NEW DELHI: Triggering another row, the Centre has declared the Commission of Inquiry constituted by the Delhi government to probe alleged irregularities in the Delhi and District Cricket Association (DDCA), “unconstitutional and illegal”. Chief Minister Arvind Kejriwal hit back, arguing the commission was set up as per law and the Constitution and claimed the Centre’s opinion was “not binding” on his government.
A letter from Lieutenant Governor Najeeb Jung’s office on Thursday said, “The Union Home Ministry has held the notification issued by the Directorate of Vigilance, Government of NCT of Delhi, unconstitutional and illegal, and therefore, has no legal effect.”
The rejection of the Delhi government’s decision to probe the DDCA affairs comes on top of a bitter fight between the Kejriwal-led AAP government and the Centre after the CBI raid on the Delhi Secretariat last month. The raid led to a clash between the two, with Kejriwal alleging it was meant to seize some files purportedly containing details of alleged corruption in DDCA when Union Finance Minister Arun Jaitley was its president between 1999 and 2013.
Kejriwal followed up the charge with his decision to constitute a probe under the Commission of Inquiry Act, headed by former Solicitor General Gopal Subramanium, who has contended that the Delhi government has the authority to constitute such an investigation. As the fight between the two governments continued, the Centre on Wednesday sent a communication that “the elected Government of National Capital Territory of Delhi is neither the Central Government nor the State Government within the meaning of Section 2 and 3 of the Commission of Inquiry Act, 1952. Therefore, it has no jurisdiction or power to set up a Commission of Inquiry under the said Act.”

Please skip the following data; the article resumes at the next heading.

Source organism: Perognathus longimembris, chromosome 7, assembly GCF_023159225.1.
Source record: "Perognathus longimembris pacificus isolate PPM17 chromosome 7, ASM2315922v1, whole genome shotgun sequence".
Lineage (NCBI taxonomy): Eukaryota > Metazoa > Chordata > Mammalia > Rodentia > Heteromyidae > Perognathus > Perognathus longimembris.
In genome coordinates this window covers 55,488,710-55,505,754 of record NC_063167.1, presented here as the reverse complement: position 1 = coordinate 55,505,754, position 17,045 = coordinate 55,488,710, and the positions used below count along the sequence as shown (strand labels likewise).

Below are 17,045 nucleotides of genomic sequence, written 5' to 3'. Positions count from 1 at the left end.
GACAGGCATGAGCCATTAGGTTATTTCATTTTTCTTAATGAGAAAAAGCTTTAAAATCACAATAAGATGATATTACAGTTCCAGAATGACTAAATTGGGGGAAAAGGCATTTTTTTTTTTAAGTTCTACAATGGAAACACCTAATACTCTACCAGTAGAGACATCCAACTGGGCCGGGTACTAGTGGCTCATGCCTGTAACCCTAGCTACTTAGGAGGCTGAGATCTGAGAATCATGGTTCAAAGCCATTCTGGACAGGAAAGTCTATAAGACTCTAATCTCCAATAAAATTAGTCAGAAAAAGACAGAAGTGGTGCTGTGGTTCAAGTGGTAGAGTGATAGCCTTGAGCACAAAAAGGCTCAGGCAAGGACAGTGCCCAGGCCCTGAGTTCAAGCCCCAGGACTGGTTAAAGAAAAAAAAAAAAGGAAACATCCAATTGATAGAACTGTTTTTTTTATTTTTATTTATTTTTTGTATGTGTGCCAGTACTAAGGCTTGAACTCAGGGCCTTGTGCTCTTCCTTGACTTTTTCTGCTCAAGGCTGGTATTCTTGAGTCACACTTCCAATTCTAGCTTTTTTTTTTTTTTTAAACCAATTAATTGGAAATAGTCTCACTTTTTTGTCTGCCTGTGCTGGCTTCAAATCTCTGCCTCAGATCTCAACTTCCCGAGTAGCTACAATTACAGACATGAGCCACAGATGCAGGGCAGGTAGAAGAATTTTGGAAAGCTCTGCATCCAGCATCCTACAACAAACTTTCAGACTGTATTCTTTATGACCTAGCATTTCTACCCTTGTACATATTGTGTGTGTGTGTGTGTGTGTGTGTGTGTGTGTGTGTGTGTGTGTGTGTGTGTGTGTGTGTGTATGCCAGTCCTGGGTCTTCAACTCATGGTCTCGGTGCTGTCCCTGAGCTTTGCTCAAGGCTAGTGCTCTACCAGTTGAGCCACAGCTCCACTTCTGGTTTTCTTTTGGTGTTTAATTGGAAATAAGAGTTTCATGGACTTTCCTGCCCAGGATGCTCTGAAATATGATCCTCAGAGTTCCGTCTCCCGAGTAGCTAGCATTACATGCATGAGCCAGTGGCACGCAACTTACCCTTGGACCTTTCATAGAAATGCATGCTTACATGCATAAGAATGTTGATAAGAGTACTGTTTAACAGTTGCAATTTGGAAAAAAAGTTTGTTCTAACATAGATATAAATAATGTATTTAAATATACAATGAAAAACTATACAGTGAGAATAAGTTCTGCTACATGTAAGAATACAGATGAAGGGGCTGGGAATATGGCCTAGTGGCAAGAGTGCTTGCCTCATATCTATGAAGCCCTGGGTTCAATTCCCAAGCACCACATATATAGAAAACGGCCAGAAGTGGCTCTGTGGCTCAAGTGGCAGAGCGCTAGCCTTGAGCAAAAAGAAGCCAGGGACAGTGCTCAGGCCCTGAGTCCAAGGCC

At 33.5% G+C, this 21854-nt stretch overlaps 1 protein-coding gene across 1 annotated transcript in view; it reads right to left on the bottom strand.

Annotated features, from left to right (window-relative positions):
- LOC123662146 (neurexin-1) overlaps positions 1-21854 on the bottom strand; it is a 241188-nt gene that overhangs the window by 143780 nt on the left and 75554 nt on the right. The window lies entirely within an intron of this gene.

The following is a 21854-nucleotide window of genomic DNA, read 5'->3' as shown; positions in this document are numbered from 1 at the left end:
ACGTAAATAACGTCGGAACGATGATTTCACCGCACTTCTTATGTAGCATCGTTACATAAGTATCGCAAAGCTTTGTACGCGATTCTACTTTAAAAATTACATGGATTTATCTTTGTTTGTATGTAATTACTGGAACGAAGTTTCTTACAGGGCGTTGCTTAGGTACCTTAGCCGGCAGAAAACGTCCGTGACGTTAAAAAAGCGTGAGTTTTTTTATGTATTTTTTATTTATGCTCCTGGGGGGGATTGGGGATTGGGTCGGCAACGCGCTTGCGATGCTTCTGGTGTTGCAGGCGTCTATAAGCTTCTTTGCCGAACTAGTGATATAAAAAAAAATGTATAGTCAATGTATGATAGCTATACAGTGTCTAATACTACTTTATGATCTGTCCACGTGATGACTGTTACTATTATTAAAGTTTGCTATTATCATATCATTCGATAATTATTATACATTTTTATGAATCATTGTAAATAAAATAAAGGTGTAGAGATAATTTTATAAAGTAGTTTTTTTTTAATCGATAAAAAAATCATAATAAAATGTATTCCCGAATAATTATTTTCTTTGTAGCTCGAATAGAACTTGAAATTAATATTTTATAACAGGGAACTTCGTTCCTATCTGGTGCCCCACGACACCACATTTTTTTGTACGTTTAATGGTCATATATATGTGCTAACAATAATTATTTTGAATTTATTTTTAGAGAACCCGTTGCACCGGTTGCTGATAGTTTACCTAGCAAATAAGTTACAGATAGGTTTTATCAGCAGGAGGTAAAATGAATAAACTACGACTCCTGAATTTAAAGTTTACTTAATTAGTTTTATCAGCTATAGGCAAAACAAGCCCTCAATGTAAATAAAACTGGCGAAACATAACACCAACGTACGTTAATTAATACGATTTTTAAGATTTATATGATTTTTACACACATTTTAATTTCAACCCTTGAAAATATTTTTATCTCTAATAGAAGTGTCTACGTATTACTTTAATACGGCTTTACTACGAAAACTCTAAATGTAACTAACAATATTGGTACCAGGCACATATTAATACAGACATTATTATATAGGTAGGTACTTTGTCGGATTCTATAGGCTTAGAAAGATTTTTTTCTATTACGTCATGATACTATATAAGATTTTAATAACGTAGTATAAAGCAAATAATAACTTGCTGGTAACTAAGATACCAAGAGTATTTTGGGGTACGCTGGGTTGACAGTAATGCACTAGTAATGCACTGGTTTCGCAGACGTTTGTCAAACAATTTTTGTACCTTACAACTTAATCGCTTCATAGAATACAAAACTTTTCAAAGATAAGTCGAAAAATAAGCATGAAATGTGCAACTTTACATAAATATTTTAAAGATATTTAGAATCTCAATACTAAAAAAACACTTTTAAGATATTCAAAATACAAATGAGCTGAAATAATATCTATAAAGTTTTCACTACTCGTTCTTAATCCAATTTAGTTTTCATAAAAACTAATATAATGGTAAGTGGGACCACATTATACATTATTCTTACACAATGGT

The MHA came to the conclusion after considering the provisions in Art 239 and 239 AA (read with provisions of General Clauses Act including the Government of India notification of August 1966). The communication, which was sent to the L-G, said, “The Council of Ministers (Delhi Government) may please be apprised accordingly, and all concerned be advised to act in conformity with the above decision of the Ministry of Home Affairs, Government of India.”
However, Kejriwal asked the L-G, the Home Ministry and the Prime Minister’s Office to approach the judiciary if they were “aggrieved” with the panel. In a series of tweets, he said: “DDCA Inquiry commission set up by Delhi Government is as per law and Constitution of India. Centre’s opinion not binding on Delhi government.” He said the panel will continue its work.